Life is full of happy and sad moments, that is part of life.  Our perspective lets us choose what we focus on.

“That car cut me off!!”  you probably weren’t the only one and who knows why they are driving like a jerk maybe they are late to work or rushing to the hospital…maybe they are jerk.

“why is this person yelling at me I didn’t do anything”  maybe they lost their job or are having trouble at home leading to having a bad day.  I am sure that person did wake up and think, “you know what today I am going to get super angry and yell at someone.”

They say having a wider perspective does not mean you let bad things happen to you or you do not work to your fix problems.  It means that when you approach the situation or before you react, you take a moment to think why it may be happening. So much easier said than done, I can’t count the times I react to something and then a moment later think it through realizing I have done nothing but make matters worse.

But if we can do this, if we can be more humble, we can experience more joy.  Thinking with a wider perspective makes us realize that we are all human.  As humans we are a social creature and we are all on this planet together.  Don’t you think we should work together?

Next pillar is humility…


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My awe of the Internet!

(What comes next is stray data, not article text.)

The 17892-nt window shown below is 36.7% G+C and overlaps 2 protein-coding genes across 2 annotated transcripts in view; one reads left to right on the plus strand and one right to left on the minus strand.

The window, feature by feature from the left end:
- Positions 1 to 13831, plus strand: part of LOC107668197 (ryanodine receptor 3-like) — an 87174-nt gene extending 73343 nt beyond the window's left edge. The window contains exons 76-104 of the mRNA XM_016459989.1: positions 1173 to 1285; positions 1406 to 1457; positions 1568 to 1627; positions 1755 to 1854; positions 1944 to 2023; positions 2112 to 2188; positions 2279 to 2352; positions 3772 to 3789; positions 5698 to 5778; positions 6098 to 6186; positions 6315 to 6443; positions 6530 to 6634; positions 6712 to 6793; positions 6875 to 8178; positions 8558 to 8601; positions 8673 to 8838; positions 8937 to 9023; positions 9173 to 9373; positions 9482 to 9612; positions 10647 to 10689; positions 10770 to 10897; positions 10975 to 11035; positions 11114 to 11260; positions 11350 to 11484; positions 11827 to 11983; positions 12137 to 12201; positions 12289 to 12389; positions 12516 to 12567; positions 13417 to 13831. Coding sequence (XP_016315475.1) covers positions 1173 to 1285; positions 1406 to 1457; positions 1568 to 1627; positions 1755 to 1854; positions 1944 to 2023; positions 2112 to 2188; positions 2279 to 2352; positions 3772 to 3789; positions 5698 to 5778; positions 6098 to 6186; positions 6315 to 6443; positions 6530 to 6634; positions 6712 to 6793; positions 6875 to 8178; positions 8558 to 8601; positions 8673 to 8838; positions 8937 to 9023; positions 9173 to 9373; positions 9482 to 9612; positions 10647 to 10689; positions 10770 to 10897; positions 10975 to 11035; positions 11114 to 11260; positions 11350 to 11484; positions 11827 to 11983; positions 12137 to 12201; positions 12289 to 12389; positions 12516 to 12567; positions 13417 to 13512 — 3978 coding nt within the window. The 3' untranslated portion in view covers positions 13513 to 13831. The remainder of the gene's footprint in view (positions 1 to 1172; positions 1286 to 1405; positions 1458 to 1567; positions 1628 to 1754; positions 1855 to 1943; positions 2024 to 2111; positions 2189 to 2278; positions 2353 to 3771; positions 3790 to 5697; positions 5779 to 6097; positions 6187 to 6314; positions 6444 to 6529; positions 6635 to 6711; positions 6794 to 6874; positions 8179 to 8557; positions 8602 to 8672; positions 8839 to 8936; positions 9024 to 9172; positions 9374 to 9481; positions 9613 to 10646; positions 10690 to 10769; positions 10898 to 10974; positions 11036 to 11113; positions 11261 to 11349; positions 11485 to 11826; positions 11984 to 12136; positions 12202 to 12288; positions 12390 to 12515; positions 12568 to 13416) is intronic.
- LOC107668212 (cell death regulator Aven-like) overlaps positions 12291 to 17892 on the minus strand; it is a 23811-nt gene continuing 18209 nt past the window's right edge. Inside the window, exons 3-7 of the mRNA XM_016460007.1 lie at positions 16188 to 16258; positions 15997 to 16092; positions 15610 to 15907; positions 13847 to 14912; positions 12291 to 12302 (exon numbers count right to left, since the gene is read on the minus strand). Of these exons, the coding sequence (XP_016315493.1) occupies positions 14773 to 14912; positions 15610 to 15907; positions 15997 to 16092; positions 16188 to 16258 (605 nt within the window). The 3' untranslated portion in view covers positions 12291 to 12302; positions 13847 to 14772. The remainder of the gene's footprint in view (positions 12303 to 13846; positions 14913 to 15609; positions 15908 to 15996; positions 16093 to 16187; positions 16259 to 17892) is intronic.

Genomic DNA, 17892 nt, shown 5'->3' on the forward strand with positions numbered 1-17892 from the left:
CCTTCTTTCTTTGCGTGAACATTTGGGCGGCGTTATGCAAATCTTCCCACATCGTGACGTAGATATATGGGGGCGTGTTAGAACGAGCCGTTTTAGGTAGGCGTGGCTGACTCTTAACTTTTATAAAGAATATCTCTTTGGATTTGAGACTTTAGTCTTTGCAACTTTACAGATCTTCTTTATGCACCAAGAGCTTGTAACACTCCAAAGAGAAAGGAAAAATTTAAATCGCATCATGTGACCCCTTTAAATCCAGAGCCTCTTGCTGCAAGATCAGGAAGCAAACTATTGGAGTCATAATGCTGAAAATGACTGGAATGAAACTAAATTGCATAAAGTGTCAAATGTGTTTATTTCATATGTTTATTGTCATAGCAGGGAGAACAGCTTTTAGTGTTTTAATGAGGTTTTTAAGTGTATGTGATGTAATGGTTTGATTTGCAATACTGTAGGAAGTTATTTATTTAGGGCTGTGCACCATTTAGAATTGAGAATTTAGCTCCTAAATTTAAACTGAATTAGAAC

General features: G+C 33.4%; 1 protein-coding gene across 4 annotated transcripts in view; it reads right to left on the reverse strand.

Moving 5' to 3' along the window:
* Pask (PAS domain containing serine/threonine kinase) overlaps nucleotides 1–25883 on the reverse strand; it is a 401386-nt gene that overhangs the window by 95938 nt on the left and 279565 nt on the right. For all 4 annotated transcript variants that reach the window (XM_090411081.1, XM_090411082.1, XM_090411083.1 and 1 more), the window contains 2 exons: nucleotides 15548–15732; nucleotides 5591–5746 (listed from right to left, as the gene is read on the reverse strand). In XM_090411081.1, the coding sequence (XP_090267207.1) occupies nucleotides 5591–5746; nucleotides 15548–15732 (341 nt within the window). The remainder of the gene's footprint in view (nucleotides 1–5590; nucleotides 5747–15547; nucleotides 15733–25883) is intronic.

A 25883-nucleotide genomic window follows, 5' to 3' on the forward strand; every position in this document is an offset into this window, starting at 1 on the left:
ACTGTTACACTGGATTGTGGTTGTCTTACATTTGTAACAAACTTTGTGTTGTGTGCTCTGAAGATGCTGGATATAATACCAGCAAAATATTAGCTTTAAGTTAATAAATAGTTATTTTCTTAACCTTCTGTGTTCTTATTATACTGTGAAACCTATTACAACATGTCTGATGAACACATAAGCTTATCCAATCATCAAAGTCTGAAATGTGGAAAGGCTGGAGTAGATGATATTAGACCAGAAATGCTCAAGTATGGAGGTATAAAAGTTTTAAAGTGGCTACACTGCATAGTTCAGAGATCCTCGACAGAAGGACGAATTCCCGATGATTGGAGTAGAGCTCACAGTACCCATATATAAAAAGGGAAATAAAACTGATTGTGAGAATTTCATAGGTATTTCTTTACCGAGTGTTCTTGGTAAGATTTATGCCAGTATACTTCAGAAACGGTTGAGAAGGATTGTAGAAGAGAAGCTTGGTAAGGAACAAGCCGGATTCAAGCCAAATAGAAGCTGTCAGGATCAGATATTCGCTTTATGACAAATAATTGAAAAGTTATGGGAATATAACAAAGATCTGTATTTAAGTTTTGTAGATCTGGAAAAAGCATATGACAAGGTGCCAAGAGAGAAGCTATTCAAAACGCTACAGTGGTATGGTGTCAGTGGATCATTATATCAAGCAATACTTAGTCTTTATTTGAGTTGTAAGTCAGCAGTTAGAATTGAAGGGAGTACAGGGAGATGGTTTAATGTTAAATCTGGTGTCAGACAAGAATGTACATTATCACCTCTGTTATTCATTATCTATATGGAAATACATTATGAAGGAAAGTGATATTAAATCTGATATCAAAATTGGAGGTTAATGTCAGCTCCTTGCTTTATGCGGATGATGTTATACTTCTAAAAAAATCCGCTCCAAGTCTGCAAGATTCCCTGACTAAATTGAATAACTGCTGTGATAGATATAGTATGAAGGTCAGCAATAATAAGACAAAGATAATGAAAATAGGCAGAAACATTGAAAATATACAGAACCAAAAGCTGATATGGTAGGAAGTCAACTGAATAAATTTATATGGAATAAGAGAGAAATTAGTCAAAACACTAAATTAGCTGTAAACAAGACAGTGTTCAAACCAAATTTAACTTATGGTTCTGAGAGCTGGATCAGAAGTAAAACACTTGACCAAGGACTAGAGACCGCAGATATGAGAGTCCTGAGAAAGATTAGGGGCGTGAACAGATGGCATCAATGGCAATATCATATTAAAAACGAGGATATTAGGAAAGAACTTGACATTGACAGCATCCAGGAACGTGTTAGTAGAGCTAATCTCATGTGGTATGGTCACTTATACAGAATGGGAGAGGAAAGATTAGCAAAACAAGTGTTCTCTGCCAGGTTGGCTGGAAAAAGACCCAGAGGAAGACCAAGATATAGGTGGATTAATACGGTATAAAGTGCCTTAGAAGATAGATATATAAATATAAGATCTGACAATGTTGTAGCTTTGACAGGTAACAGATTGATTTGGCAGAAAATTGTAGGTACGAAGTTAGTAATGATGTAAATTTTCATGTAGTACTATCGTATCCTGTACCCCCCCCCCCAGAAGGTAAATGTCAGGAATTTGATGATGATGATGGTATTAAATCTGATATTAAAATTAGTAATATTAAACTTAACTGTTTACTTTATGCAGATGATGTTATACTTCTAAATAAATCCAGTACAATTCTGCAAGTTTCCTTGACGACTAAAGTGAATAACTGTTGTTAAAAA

A quick disclaimer: This post is not intended to be boastful, but to truly reflect my amazement or better yet my admiration of how incredibly advanced and small the world has become.

In the last week I had the great opportunity to sell a Pronator to a lad in Herning, Denmark and then to an awesome person in Clarinda, Iowa.  In fact, just this year, Pronator’s have sold in Sao Paulo, Brazil and Queensland, Australia.  Plus several other countries outside these Untied States of America.

world map

I have never been to these countries and I don’t even know a single person living there.  For me to fly and talk to these people or even make a magazine ad, then translate it into 4 different languages, find a magazine to buy ad space and hopefully make a sale…. That would be incredibly expensive and time consuming if not impossible for one person to do.